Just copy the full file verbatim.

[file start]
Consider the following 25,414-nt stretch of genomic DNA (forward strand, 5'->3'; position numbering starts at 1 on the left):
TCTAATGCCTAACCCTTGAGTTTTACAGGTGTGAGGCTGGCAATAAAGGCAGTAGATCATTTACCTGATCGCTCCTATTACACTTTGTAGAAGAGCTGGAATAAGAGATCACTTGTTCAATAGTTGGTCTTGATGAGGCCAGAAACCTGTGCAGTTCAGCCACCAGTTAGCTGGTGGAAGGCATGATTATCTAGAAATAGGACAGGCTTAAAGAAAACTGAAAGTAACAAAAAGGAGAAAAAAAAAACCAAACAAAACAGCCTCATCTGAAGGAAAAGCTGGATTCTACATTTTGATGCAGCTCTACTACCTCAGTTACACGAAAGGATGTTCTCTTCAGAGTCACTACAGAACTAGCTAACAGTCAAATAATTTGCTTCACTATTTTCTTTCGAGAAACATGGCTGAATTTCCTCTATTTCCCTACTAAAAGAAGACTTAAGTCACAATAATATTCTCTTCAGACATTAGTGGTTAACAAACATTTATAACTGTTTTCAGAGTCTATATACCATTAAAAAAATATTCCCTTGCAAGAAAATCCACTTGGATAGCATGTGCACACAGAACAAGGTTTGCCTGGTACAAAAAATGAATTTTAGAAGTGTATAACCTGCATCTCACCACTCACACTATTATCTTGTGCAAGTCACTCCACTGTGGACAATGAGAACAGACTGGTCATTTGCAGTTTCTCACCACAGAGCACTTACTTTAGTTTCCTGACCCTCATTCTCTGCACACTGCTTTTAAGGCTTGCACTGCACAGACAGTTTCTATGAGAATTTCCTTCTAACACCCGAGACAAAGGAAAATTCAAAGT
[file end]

Consider the following 25,414-nt stretch of genomic DNA (forward strand, 5'->3'; position numbering starts at 1 on the left):
TCTAATGCCTAACCCTTGAGTTTTACAGGTGTGAGGCTGGCAATAAAGGCAGTAGATCATTTACCTGATCGCTCCTATTACACTTTGTAGAAGAGCTGGAATAAGAGATCACTTGTTCAATAGTTGGTCTTGATGAGGCCAGAAACCTGTGCAGTTCAGCCACCAGTTAGCTGGTGGAAGGCATGATTATCTAGAAATAGGACAGGCTTAAAGAAAACTGAAAGTAACAAAAAGGAGAAAAAAAAAACCAAACAAAACAGCCTCATCTGAAGGAAAAGCTGGATTCTACATTTTGATGCAGCTCTACTACCTCAGTTACACGAAAGGATGTTCTCTTCAGAGTCACTACAGAACTAGCTAACAGTCAAATAATTTGCTTCACTATTTTCTTTCGAGAAACATGGCTGAATTTCCTCTATTTCCCTACTAAAAGAAGACTTAAGTCACAATAATATTCTCTTCAGACATTAGTGGTTAACAAACATTTATAACTGTTTTCAGAGTCTATATACCATTAAAAAAATATTCCCTTGCAAGAAAATCCACTTGGATAGCATGTGCACACAGAACAAGGTTTGCCTGGTACAAAAAATGAATTTTAGAAGTGTATAACCTGCATCTCACCACTCACACTATTATCTTGTGCAAGTCACTCCACTGTGGACAATGAGAACAGACTGGTCATTTGCAGTTTCTCACCACAGAGCACTTACTTTAGTTTCCTGACCCTCATTCTCTGCACACTGCTTTTAAGGCTTGCACTGCACAGACAGTTTCTATGAGAATTTCCTTCTAACACCCGAGACAAAGGAAAATTCAAAGT